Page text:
Eight weeks ago, while we were on break for Chinese New Year, I learned that my school would not return from the break as scheduled. Seven weeks ago, my colleagues and I began teaching online. Five weeks ago, I flew to Phuket, Thailand, for a yoga retreat, working to enjoy a Spring Break that had been rescheduled. Seven days ago, as I arrived back from an extended stay in Thailand, I landed in a government quarantine in Shenzhen, China.
Nearly everything about the last two months has been unexpected. There have been moments and days of delight as I have made new and beautiful human connections. And then there has been a good deal of time spent “sitting in the shit,” as my therapist says.
I am halfway through my quarantine now. My life is lived in an apartment just a bit bigger than a studio in Chicago. I have a small balcony that I step onto for fresh air several times a day, but otherwise, I do not have access to the outside physical world. I understand why China has mandated these kinds of protocols, though.
This is a time and space where I have reflected upon the notion of freedom differently than perhaps in the past. While many of my freedoms have temporarily been taken away, the government has done this for the health of the citizens; I would not want to risk being someone who imported this virus after China has worked so hard to stamp it out.
As we are all entering novel experiences, and quarantine is currently mine, I have worked to put a good deal of awareness around my mental and physical health. In the days that I have spent in isolation, several lessons have emerged.
Productivity is not the name of the game right now
With nowhere to go, and no visitors allowed into my abode, I thought I might be quite productive in terms of books read and house cleaned and articles written. This has not been my reality. My energy has been quite low, and I attribute this to stress. While altogether I feel that I have faced the changes that came with the arrival and presence of Covid-19, it still has been a time of great Uncertainty and Ambiguity. Listen, I know we’re all doing our darndest to make peace with these characters, but it can be exhausting. And I’ve hit the wall.
In order to attend to my wellness, I have had to change my expectations of what “productive” means in quarantine. The definition that has emerged: making my bed, making healthy food, putting on a good face for my students in Zoom, and allowing myself all of the rest on the couch that I need throughout the day. Yesterday, I needed to rest for 15-20 minutes after each 40-60 minutes of work. It was what it was.
Offer yourself grace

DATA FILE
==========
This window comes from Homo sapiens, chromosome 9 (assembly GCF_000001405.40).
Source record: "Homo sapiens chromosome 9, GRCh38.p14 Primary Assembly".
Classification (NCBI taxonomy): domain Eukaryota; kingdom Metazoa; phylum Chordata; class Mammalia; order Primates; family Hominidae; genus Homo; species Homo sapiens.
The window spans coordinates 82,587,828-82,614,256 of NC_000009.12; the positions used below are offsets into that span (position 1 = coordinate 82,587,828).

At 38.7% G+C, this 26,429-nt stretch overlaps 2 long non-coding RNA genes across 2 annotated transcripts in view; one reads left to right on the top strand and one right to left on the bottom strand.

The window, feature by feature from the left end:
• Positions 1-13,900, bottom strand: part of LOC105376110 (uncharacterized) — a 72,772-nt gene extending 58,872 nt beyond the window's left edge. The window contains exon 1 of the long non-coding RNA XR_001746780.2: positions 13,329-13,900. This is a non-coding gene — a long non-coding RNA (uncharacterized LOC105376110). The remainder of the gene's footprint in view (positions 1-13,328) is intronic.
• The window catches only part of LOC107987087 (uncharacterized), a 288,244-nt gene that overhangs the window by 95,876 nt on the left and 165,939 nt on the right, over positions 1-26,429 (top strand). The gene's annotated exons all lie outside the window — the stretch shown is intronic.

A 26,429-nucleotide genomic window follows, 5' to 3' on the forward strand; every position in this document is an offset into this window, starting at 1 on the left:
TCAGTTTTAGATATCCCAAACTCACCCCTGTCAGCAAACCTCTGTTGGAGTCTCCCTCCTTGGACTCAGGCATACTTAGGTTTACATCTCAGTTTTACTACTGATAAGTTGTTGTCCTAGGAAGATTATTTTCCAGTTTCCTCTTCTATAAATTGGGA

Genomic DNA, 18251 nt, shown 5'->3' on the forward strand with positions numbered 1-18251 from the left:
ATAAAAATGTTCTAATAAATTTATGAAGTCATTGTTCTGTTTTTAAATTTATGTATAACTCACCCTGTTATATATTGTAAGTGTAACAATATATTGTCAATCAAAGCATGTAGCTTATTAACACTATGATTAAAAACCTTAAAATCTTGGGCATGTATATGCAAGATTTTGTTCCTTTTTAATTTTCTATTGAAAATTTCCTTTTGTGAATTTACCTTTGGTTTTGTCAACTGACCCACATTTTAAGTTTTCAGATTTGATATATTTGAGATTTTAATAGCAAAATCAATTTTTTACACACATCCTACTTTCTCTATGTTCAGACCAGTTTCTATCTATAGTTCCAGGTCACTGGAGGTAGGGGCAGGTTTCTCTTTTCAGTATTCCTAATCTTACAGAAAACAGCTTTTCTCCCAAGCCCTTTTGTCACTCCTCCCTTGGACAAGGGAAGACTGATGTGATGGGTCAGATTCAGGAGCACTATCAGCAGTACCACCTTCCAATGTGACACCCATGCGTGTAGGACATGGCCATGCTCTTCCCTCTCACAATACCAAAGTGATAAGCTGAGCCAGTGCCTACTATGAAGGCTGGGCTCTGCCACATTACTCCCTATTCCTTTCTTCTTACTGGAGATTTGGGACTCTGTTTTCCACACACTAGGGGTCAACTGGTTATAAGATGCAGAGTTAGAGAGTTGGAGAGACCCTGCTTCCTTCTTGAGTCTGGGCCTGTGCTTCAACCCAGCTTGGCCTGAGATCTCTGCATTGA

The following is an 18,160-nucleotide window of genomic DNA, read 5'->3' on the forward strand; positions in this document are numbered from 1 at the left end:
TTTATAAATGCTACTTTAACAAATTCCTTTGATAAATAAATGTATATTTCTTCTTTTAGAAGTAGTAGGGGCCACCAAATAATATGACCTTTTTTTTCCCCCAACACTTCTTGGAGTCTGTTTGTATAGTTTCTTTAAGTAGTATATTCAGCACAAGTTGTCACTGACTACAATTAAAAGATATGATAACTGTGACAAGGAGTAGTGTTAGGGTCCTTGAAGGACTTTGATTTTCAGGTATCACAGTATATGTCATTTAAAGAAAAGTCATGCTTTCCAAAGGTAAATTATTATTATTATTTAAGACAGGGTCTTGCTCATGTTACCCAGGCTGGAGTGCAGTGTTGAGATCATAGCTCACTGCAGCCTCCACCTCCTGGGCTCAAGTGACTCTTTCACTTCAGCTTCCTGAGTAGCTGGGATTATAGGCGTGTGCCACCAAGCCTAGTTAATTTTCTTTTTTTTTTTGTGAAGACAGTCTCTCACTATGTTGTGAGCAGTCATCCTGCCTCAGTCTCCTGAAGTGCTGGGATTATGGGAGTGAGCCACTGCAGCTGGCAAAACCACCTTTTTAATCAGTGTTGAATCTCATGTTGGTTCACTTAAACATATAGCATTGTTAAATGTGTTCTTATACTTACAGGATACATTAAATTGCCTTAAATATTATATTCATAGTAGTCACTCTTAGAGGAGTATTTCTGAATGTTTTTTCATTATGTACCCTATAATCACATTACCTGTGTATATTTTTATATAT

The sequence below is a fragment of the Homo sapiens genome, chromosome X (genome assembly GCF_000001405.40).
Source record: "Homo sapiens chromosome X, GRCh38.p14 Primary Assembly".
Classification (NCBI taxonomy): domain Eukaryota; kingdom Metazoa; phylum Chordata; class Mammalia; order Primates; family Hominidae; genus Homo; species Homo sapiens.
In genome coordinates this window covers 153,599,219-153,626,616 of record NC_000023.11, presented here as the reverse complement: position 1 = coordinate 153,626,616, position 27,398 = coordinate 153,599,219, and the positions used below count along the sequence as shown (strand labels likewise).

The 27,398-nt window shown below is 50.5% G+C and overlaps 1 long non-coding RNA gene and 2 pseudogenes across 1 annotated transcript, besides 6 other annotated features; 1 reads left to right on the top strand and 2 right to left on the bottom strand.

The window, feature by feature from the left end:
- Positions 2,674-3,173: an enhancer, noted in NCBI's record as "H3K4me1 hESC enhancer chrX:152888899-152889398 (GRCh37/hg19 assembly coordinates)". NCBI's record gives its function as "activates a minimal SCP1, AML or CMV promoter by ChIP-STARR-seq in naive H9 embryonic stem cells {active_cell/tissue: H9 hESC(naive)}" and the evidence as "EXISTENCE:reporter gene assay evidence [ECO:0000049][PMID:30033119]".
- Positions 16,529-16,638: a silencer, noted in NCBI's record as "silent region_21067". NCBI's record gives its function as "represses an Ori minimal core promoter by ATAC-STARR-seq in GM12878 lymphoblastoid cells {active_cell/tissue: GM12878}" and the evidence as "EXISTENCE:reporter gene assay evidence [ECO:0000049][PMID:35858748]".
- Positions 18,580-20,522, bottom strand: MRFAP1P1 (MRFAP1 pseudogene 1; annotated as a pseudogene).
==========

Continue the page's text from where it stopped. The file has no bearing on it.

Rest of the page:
This brings me to my favorite G-word. Grace. I suppose I could shame myself or feel disappointed in myself for not doing enough right now. Instead, I am choosing to wrap my own arms around myself (especially because no one else can right now) and say, “Whatever you can do, it’s enough right now.” It has taken me days to draft this very article, and rather than be irritated about it, in this moment, right now, I am toasting these words that are being written with a nice green tea.
Lean in to community
Throughout the week that I have been quarantined, I have received the following from my friends and school community: a portable wi-fi device, homemade cookies, flowers, chocolate, and lunches made from garden fresh produce. We often say, “Let me know what I can do for you.” I learned how different it can feel when we offer this statement a revision. When my friend said to me the other day, “I would like to bring you lunch. Let me know what requests you have,” I felt little guilt in asking for what I wanted, and what my soul really needed: to be held by the community in accepting such sweet gifts.
Many friends from my community are currently trying to get back into China from the States and other parts of Asia. When they do, they too will have to quarantine. I look forward to offering them what so many have offered me this past week.
Build in movement
I have come into quarantine right from three weeks of twice a day yoga. Oh, my body loved it so much, and I am in a bit of mourning for being in such a different space now.
But, as soon as I was placed in my hotel room to begin the first part of quarantine, I remembered what our fearless Jeana Anderson Cohen says: “If you have a body, you have a gym.” At my apartment, I have moved my yoga mat and weights to my balcony, and that is now my makeshift fitness space.
I am not getting down with any crazy workouts right now, but I am finding enjoyment in the Dirty 30 which, for me, consists of 45 seconds of a HIIT movement and 15 seconds of rest for 30 minutes. Whatever my body feels at the moment the minute changes, I do that. Push-ups, burpees, squats, bicep curls, plank — I decide on the movement in the moment.
I am moving into some reading for one of the high school English classes this afternoon. I am reminding myself that it is all about the moment. I am not sure what I will have the energy for after I read the chapters, but that is not my concern right now. Right now, I am simply going to open the book and begin. Leaning into and accepting this slower pace, it is helping to keep me well.
How are you maintaining your wellness in the time of Covid-19? We would love to continue the conversation with you. Post your experiences below.